Placement Educator Workshops Enhance Student Learning

APD Participants (L to R); Olivia Lukaszewicz, Heidi Jak, Amanda Wray (Facilitator) and Jenna Matters
APD Participants (L to R); Olivia Lukaszewicz, Heidi Jak, Amanda Wray (Facilitator) and Jenna Matters

A free 2-day Placement Education Workshop was held in Adelaide on 30th Sept & 1st October for health practitioners involved in placement education from the disciplines of Nutrition & Dietetics, Speech Pathology, Audiology, Occupational Therapy and Physiotherapy. The workshop, facilitated by Amanda Wray (N&D), Stacie Attrill (SP) & Brenton Kortman (OT), provided a practical forum for practitioners to update and obtain skills, resources and professional development in the area of practical placement education.

The workshop aims to support health practitioners to implement changes to their practice, reflect upon their own experiences of placement education within their discipline and actively participate in discussion of educational practices around the pedagogy of adult learning.  Interaction, sharing of experiences and ideas through scenarios and discussion across disciplines added value for participants.   The workshop is held annually in September and promoted through each of the University disciplines.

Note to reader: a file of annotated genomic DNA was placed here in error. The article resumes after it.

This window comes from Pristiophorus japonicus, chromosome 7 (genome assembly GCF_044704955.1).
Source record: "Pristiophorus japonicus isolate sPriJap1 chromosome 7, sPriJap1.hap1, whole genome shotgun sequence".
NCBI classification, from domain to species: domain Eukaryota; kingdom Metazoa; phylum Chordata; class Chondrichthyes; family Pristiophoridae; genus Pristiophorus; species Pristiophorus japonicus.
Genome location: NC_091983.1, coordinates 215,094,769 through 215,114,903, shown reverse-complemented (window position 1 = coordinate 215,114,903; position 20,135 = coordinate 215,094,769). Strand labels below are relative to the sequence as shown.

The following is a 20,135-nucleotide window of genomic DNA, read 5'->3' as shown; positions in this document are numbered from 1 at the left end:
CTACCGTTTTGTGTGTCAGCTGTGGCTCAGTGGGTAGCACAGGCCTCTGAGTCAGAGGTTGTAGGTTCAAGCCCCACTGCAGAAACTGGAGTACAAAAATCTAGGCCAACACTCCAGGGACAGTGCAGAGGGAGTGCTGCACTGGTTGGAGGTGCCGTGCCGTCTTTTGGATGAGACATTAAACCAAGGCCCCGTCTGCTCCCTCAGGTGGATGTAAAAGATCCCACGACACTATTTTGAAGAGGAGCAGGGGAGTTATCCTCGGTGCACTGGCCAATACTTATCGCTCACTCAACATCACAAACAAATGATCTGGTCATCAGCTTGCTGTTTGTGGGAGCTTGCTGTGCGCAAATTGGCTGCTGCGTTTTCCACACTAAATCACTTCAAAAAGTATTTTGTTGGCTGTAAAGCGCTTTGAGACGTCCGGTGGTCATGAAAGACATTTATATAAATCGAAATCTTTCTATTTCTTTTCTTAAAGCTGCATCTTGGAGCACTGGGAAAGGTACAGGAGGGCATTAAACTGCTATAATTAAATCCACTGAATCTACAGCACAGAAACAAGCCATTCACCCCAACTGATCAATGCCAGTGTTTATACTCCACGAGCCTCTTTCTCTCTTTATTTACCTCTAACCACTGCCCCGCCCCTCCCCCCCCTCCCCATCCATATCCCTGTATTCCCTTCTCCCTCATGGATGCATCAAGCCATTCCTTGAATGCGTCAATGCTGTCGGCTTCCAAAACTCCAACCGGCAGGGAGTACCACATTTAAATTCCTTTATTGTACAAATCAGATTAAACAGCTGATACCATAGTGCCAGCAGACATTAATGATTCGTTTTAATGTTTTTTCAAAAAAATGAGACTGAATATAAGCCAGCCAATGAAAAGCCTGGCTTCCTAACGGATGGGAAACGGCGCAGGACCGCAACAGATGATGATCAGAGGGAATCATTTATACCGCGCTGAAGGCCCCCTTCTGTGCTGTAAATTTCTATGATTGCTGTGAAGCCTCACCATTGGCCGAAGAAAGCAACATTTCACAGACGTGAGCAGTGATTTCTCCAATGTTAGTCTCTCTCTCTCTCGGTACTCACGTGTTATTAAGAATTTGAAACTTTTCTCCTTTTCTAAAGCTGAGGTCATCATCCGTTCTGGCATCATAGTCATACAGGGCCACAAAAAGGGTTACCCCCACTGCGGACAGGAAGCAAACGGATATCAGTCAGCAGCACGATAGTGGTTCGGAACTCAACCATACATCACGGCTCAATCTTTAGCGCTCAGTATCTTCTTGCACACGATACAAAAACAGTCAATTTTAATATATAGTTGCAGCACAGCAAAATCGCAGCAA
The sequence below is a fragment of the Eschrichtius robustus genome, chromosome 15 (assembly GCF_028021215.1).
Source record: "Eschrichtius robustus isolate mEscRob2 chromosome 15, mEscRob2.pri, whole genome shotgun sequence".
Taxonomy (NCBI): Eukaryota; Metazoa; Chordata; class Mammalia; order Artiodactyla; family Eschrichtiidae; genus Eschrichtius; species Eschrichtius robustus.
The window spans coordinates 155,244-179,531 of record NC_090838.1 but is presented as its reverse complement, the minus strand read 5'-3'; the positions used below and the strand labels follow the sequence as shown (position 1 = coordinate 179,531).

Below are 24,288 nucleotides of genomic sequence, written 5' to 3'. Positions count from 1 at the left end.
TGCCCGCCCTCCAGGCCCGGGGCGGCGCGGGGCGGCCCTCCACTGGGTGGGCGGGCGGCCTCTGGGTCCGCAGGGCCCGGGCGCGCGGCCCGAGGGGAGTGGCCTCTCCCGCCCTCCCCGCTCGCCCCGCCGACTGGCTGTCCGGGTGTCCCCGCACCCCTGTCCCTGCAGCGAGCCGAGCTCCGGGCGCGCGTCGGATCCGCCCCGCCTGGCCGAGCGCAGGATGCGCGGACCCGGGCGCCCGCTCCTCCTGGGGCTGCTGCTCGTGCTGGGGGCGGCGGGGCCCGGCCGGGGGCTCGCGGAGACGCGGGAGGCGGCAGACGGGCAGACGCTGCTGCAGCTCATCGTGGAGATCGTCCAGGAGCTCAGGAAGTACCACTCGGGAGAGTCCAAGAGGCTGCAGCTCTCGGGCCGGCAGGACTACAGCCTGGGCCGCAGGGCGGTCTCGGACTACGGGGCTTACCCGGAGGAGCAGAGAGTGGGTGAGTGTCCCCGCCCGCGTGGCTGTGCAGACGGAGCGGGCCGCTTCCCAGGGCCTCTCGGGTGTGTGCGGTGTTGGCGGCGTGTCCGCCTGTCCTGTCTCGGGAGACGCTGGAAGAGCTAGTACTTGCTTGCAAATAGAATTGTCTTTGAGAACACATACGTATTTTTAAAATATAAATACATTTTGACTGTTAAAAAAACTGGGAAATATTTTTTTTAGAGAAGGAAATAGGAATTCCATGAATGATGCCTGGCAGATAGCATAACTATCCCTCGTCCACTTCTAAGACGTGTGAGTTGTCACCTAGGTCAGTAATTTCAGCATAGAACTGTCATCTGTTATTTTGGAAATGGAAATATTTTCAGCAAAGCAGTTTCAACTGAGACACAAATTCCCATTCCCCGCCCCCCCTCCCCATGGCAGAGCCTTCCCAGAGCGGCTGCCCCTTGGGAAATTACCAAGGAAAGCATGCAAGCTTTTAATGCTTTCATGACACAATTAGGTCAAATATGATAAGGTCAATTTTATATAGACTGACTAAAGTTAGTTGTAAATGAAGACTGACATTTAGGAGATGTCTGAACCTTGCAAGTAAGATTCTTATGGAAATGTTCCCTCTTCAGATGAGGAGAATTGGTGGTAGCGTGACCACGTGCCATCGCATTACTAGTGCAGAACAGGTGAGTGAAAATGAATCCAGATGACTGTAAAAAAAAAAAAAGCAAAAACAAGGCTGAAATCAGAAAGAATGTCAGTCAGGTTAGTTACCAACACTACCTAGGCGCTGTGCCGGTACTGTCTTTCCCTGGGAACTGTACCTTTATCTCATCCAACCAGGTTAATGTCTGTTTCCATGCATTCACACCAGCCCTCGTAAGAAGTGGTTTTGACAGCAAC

Eighteen dietitians and nutritionists from metropolitan and country health services also attended a half-day Placement Educator Workshop in September, entitled: “Developing appropriate community/public health projects for student placements in an increasingly clinical health system”. The workshop was facilitated by Dr Kaye Mehta from Flinders and Claire Gardiner, from UniSA. The workshop discussed the DAA competencies for community/public health nutrition and examined potential projects for best fit with the competencies. Kaye and Claire were encouraged by the enthusiasm of dietitians to provide community/public health placements in spite of the increasingly clinical health service environment.  Placements provide an opportunity for practitioners to maintain their own skills and competencies in community/public health nutrition so that they can be leaders and advocates for reform towards re-instating health promotion and prevention services.


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